DNA testing of semen found in slain rape victim Cynthia Burger revealed a near-perfect match to blood taken from murder suspect Michael Schultz, a lab technician testified Wednesday.
The Maryland-based technician told jurors that the odds the genetic evidence left at the crime scene belong to someone else are about 4 billion to 1.
"The evidence is a match," said technician Wendy Magee, who compared the genetic material at the request of Ventura County prosecutors. "The DNA profiles were the same."
The test results are powerful evidence against Schultz, 33, a former Ventura resident who is accused of raping and strangling Burger in her Port Hueneme townhouse 10 years ago.
Schultz faces one count of first-degree murder and special-circumstance allegations that he killed Burger during a rape and burglary.
The allegations make it a capital case, and prosecutors are seeking the death penalty.
Burger, a 44-year-old customer service manager at a car dealership in Ventura, was found dead inside her two-story condominium on Aug. 5, 1993, by firefighters responding to a blaze at the residence.
They found her body in a bathtub and initially thought she had died of smoke inhalation.
An autopsy revealed that she had been sexually assaulted and strangled.
Medical Examiner Ronald O'Halloran testified Wednesday that he found no evidence of carbon monoxide in Burger's lungs, indicating that she died before the fire was set.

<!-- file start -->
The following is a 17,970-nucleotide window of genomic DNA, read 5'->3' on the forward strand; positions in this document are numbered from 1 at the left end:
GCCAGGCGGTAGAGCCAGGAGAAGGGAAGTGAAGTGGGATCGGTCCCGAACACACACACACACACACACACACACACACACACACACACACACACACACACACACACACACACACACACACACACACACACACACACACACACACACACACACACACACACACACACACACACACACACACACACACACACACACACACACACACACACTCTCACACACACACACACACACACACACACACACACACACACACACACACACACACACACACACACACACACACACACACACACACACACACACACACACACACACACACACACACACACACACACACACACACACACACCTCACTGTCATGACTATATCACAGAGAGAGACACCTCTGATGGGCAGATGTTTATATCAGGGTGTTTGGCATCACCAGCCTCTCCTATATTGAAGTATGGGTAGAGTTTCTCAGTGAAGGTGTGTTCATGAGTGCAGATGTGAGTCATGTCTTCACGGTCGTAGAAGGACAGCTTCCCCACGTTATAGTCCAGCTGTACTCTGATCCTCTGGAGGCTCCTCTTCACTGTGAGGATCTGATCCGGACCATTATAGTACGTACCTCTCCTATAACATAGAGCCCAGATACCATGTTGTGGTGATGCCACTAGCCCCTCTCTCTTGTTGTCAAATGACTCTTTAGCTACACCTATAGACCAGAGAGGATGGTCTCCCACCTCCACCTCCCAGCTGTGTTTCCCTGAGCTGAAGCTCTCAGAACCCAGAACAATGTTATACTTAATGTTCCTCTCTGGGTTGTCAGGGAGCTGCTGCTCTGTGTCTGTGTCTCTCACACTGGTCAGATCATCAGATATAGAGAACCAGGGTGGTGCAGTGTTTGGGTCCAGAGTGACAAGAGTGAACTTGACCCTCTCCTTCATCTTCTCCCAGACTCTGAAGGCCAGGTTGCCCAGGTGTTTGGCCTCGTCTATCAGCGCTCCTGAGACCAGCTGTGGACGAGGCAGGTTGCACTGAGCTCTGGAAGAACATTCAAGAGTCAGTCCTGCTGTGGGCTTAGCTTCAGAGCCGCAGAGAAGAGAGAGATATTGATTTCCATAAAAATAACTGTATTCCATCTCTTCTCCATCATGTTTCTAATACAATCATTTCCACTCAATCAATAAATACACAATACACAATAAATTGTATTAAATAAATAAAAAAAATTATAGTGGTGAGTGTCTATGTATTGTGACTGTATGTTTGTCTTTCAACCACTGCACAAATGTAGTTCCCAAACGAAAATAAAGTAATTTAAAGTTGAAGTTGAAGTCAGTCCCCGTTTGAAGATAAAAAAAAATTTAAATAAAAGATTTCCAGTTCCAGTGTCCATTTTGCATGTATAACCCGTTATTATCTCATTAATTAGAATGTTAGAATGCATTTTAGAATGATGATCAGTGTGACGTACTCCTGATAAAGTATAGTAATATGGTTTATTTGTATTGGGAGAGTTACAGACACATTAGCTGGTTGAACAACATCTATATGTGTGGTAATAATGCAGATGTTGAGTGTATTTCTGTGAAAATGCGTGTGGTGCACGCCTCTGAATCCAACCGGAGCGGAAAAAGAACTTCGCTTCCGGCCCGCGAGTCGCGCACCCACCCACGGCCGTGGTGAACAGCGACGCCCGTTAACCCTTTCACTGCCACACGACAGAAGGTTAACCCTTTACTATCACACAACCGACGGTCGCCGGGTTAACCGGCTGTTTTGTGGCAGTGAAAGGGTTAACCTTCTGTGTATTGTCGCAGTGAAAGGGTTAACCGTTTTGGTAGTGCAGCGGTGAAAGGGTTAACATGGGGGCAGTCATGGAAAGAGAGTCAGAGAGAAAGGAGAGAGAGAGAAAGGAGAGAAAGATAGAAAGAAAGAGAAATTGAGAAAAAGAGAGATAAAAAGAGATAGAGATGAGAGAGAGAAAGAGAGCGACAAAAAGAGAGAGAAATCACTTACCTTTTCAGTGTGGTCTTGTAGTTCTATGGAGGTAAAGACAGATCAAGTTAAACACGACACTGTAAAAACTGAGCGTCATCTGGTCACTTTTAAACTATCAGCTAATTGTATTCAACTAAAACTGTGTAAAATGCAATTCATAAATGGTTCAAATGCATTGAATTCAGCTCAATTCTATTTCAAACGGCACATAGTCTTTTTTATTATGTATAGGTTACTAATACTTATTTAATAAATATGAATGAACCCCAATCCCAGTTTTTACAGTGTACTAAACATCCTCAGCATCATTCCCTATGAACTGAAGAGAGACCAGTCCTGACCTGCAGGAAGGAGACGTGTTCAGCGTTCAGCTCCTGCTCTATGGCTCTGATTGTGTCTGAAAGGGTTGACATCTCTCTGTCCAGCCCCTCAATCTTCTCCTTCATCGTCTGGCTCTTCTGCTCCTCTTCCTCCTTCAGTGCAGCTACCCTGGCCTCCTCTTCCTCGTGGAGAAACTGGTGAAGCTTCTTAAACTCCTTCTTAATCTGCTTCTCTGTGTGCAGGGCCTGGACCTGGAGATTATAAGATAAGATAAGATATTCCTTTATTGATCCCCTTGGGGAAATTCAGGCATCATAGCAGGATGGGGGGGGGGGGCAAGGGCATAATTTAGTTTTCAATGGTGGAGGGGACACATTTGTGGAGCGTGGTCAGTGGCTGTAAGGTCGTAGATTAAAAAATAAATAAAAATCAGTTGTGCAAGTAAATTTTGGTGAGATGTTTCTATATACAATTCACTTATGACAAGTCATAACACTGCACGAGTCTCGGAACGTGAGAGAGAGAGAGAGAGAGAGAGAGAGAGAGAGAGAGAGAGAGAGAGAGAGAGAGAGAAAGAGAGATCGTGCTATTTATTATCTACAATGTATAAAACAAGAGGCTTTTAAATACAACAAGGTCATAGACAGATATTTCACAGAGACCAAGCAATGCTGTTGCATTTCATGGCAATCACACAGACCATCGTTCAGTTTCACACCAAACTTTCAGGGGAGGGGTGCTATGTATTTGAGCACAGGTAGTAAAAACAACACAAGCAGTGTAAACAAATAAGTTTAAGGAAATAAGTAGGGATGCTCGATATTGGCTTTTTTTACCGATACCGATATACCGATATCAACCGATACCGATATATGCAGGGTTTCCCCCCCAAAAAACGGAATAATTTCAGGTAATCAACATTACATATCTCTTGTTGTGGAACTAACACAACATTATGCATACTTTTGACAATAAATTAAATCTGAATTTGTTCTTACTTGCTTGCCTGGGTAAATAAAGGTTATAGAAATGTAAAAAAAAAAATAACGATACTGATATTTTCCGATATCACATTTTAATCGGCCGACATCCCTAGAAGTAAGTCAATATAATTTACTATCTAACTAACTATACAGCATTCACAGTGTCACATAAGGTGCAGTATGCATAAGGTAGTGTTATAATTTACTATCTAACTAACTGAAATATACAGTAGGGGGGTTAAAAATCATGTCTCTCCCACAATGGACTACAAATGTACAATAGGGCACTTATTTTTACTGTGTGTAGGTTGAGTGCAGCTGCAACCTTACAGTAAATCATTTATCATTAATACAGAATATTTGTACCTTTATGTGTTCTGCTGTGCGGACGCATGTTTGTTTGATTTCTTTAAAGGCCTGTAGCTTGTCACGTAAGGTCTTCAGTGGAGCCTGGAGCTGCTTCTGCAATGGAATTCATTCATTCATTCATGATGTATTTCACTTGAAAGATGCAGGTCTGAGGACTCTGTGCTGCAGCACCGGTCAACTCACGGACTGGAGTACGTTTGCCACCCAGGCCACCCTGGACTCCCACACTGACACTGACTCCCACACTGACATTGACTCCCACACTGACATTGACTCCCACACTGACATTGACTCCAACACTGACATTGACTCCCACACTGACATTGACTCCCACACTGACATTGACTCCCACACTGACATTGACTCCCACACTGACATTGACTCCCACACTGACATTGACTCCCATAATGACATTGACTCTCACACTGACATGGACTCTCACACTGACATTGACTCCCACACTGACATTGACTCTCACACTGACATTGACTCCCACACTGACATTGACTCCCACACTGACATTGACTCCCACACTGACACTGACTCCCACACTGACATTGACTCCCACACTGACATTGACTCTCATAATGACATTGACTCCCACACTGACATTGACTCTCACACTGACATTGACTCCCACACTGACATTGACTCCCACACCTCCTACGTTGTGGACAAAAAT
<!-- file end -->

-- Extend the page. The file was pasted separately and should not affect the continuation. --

He also testified to bruises and other injuries on Burger's neck, thighs and genital area.
Port Hueneme Police Chief Fernando Estrella, who worked on the homicide case a decade ago, testified that vaginal swabs taken during the autopsy and stored at the Ventura County crime lab yielded evidence of semen left behind from a sexual assault.
For more than six years, the genetic material was kept in storage while investigators waited for a break in the case.
It came in August 2000, when police received a call from an anonymous tipster who suggested that DNA tests would link Schultz to Burger's slaying.
Authorities obtained a blood sample from Schultz, who was serving a five-year prison sentence for battering a police officer.
Test results returned in November 2000 revealed a DNA match.
Investigators learned that the anonymous tipster was Schultz's former fiancee, Therresa Mooney, who told jurors this week that Schultz confessed to Burger's slaying during a conversation in 1999.
Mooney said she told Schultz's mother, Bruni Loprieato, about the slaying and they vowed at first to keep it a secret, but Mooney later decided to telephone police.
On Wednesday, Loprieato testified that the secret began to consume her. She became depressed, lost weight and had trouble sleeping.
But she remained silent and lied to investigators to shield her son, she said.
Asked by Deputy Public Defender Steve Lipson whether she was lying on the witness stand to protect her son, Loprieato said she was not.
"I'm telling the truth," she said. "If he did this, there are consequences."